Monthly Archives: December 2014

Pregnancy and Alcohol Don’t Mix

Pregnancy and Alcohol don’t Mix

Guest Blog Submitted by The Calgary Fetal Alcohol Network

Alcohol and pregnancy – it’s a bit of a touchy subject, conversations about which can be filled with misinformation and maybe a hint of the “don’t ask, don’t tell” mentality. With all kinds of conflicting information just a mouse-click away, it may not be a surprise that more than 10 per cent of women surveyed by the Public Health Agency of Canada reported using alcohol during their last pregnancy and that a growing number of women believe it’s okay to consume moderate amounts of alcohol while pregnant.

Yet, international medical consensus remains unchanged: No alcohol is safest during pregnancy. There simply are no low-risk thresholds for alcohol intake by expectant mothers.

A number of risks are associated with drinking during pregnancy, the best-known of which is Fetal Alcohol Spectrum Disorder (FASD) which refers to a range of brain injuries resulting from prenatal exposure to alcohol, including developmental, physical, learning and behavioural disabilities.

The most common developmental disability in North America, FASD affects at least nine out of every 1,000 babies born in Canada. Symptoms are life-long and can include learning and memory difficulties, speech and language problems, impulsive behaviour, social difficulties, sensory difficulties and, in some cases, physical problems.

WHAT CAN YOU DO?
FASD is 100% preventable through abstinence from alcohol, but it’s not always that straightforward. Prenatal alcohol exposure happens for a variety of reasons, including unplanned pregnancy (up to 50% of all pregnancies are unplanned) lack of information, mental health concerns and addiction.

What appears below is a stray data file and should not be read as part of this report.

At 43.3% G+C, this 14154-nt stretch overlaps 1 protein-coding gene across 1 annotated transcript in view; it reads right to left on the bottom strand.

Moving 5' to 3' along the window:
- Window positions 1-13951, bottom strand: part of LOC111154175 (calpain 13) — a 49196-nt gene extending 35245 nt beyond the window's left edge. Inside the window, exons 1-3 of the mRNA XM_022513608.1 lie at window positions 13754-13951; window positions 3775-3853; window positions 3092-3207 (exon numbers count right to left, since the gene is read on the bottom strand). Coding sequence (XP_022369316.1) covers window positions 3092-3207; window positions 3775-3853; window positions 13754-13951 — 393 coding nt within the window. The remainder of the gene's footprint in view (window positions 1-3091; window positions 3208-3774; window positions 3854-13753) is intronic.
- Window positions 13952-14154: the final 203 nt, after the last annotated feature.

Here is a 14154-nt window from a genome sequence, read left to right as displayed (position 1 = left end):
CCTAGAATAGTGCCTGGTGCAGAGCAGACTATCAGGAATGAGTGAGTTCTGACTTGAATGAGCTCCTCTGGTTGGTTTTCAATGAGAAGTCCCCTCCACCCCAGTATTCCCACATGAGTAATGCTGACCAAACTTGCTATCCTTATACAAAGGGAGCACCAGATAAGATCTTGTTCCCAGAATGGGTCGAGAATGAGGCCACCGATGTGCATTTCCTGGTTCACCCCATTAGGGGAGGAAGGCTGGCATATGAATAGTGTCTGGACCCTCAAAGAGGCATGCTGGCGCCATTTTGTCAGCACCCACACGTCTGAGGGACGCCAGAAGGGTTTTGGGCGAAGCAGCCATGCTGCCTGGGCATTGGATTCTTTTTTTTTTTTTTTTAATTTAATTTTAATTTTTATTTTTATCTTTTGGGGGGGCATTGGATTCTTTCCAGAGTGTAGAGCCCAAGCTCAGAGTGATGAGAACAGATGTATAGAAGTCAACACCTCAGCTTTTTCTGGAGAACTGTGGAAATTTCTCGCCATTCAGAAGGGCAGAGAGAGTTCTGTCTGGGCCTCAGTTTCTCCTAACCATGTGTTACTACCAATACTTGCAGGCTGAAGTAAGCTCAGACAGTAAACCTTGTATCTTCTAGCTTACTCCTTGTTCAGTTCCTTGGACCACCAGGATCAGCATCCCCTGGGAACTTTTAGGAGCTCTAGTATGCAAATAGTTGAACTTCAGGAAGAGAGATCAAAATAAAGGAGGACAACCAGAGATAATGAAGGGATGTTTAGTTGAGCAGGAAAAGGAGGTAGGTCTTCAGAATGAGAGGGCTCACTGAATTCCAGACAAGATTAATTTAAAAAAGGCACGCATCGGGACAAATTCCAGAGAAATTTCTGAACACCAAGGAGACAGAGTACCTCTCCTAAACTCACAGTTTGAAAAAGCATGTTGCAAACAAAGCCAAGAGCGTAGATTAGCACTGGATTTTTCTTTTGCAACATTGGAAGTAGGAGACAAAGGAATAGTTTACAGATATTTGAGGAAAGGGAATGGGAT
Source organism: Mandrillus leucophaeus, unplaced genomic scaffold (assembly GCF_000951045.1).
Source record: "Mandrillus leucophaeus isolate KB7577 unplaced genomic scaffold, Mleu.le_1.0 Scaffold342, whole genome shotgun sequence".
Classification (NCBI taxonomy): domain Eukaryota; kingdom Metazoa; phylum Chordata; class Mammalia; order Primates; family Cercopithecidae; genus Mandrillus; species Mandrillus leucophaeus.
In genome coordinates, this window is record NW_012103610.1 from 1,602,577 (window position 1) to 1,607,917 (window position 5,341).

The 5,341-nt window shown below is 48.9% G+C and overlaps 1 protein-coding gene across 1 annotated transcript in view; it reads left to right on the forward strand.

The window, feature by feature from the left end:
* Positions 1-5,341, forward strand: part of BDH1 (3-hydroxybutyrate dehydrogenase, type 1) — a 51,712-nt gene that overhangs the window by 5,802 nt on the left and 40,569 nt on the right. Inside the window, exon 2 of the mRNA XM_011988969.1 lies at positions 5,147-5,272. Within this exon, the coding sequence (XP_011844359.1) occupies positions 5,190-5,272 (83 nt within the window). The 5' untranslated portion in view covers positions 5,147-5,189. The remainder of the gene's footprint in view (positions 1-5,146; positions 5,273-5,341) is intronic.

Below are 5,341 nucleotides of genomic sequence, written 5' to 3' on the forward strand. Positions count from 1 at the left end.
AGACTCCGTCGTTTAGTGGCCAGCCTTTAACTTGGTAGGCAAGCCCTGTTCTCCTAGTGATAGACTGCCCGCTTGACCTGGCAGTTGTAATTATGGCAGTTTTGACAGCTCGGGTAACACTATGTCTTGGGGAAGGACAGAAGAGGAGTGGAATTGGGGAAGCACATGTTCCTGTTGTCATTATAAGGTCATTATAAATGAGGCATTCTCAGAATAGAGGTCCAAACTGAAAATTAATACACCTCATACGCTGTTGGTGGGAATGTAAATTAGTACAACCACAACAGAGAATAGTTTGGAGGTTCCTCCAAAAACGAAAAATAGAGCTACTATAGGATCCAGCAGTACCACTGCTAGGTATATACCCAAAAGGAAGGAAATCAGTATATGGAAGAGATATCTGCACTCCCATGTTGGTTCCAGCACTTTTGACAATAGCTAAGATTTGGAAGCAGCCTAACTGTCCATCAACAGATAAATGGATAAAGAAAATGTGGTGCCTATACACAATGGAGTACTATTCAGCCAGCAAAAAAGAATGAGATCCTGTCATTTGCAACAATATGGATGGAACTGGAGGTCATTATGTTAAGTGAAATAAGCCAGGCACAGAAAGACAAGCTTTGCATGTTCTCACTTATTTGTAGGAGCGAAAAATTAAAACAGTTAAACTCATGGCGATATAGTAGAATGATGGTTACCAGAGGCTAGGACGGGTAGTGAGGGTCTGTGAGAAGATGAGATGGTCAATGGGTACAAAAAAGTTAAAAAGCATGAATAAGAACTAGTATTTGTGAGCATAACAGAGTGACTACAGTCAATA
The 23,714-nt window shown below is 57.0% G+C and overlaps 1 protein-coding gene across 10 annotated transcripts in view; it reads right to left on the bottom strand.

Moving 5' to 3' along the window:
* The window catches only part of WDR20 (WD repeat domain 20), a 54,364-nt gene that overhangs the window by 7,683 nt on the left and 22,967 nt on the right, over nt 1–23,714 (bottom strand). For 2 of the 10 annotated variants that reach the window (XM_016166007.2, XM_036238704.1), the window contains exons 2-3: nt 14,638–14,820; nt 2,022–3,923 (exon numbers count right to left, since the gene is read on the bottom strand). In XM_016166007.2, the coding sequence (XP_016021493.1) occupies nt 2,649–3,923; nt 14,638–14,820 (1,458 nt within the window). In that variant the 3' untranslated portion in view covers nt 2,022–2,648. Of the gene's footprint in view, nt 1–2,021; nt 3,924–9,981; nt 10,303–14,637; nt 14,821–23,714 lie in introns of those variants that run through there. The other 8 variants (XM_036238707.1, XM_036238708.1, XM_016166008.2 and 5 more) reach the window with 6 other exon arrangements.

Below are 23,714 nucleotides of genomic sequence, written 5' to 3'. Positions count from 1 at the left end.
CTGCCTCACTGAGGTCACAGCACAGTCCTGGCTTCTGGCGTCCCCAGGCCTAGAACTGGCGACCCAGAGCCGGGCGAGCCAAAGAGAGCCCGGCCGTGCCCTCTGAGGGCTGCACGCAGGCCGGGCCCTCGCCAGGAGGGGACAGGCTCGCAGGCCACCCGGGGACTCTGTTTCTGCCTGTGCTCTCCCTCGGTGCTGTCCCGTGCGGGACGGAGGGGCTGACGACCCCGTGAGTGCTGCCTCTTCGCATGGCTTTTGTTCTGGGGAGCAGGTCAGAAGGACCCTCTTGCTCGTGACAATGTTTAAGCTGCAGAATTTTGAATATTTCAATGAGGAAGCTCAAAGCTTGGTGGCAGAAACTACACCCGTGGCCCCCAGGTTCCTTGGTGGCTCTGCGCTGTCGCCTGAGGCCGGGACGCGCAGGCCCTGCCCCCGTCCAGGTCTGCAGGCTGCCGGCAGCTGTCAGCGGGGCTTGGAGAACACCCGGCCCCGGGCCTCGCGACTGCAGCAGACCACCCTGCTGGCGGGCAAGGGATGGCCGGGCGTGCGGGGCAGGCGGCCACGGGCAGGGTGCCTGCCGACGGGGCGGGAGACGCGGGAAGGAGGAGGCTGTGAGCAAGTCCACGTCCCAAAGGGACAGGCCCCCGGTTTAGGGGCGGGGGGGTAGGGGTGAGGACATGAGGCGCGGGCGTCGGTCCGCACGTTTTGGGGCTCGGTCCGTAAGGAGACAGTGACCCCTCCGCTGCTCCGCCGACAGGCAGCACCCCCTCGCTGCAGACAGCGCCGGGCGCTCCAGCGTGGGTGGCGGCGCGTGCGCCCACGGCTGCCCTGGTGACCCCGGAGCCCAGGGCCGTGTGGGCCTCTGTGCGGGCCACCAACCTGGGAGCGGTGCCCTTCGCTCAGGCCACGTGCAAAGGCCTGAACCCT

In all cases, knowledge, education and healthy support systems are key to successful prevention efforts. Caring partners, friends and trusted service providers, like doctors or even hair dressers, are perfectly situated to support the women in their lives to have the healthiest pregnancies possible.

Here are some ways that partners/friends can support an expectant mom:

  • Talk openly about how to achieve a healthy pregnancy, including abstinence from alcohol
  • Show solidarity by reducing or eliminating your own alcohol intake during her pregnancy
  • Take the initiative to plan social events and activities that don’t involve alcohol. So much of our social lives involve alcohol, and moms-to-be can easily feel left out from the fun.
  • Know where to find help if your partner/friend is struggling with giving up alcohol or making other important lifestyle changes during her pregnancy.

 

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WANT TO LEARN MORE?

Need more information on alcohol and pregnancy, FASD, supports and other resources? The Calgary Fetal Alcohol Network is a non-profit society that engages and mobilizes the community toward a healthy response to the issue of FASD. Visit www.calgaryfetalalcoholnetwork.com to learn more about the effects of prenatal alcohol exposure, FASD, diagnosis, supports for individuals, families, professionals and more.